7 Gina 06.03.12 at 9:16 pm

We are about to move into a house that is on a large 1/2 acre lot. The lawn is well maintained, and only takes up about 1/2 of the lot size because there is a pool and a lot of landscaping. I’ve always wanted to use a quiet, environmentally friendly reel mower, but am wondering if this would be impractical on this sized lot. I really hate the noise and smell of gas mowers, but don’t want to be unrealistic… Any thoughts/suggestions? The house is in MN, I’m not sure what type of grass that is but it isn’t the tough stuff we had down in Texas!

8 steve 06.04.12 at 3:00 pm

@Gina, I could suggest several mower, but the best for your area might be the Brill Razorcut 38, its light weight and easy to maintain. I imagine cutting with a reel mower compared to a gas mower will only add 10 to 15 minutes at the most to your cutting time, assuming its taking 25 t0 30 minutes with a gas mower.

9 lars 06.04.12 at 3:20 pm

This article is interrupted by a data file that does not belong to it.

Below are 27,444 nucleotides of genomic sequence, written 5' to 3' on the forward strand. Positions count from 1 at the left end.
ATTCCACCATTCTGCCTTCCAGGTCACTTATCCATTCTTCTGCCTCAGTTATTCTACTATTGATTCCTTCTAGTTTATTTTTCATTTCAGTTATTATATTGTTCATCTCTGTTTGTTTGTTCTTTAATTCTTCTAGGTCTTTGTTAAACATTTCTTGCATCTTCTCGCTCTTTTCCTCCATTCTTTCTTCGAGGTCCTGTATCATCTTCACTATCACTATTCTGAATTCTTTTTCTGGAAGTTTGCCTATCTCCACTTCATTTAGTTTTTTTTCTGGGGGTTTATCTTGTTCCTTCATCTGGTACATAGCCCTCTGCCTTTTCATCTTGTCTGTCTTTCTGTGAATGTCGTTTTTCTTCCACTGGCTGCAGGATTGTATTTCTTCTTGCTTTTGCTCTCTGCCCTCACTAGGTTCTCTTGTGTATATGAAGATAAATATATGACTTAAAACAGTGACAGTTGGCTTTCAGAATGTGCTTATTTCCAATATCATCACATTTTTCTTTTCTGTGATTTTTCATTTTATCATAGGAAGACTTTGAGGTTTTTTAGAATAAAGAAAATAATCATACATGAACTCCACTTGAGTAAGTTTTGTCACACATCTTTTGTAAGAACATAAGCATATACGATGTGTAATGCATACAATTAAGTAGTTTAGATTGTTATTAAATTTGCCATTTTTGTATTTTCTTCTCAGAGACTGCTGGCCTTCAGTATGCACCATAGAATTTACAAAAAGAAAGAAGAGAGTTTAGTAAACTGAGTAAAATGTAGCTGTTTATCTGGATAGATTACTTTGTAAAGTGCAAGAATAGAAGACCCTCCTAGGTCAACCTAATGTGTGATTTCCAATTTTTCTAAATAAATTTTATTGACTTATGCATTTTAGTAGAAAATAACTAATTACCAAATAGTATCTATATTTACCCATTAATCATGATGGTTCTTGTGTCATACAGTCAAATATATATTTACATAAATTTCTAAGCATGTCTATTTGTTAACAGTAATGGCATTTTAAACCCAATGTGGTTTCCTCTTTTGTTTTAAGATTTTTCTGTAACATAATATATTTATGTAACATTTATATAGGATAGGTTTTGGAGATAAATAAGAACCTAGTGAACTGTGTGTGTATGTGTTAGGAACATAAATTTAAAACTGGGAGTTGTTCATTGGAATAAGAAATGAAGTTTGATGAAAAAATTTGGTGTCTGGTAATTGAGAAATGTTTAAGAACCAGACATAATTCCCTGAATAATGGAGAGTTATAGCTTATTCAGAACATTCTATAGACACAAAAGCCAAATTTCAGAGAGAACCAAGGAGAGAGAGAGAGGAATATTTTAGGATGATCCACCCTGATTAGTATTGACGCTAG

@Gina

If you are worried about the size of your lot and the amount of time it will take to mow, go with the widest possible reel mower, like the Scotts Classic or the Mascot 21 inch. It will take a lot more passes to finish with the Brill, although it is a very good mower.

10 Gina 06.04.12 at 11:53 pm

Thanks Lars and Steve for the advice, most people think I’m crazy for even considering going non-motorized with such a big yard! Do you think that the extra width is worth the additional weight you have to push? I’ve never used a reel mower, so I have no idea what it’s like to push one. Are they designed in such a way that extra weight doesn’t necessarily make it hard to push? I’m small (5’0″) but grew up using a gas mower (not self propelling), but that was many years ago. I was thinking about the mascot 21 inch since it’s so wide, but am worried that it will be difficult to push. I will have a garden shed, so no need to hang it up. My primary concern about weight is ease of mowing.

11 Barbara Stehman 04.15.13 at 6:14 am

I need a mower that can handle tall grass and weeds. Is there a mower that builds up power as you push along, kind of like stored power that pulls the push mower along? I was told it has gears. Does that make sense?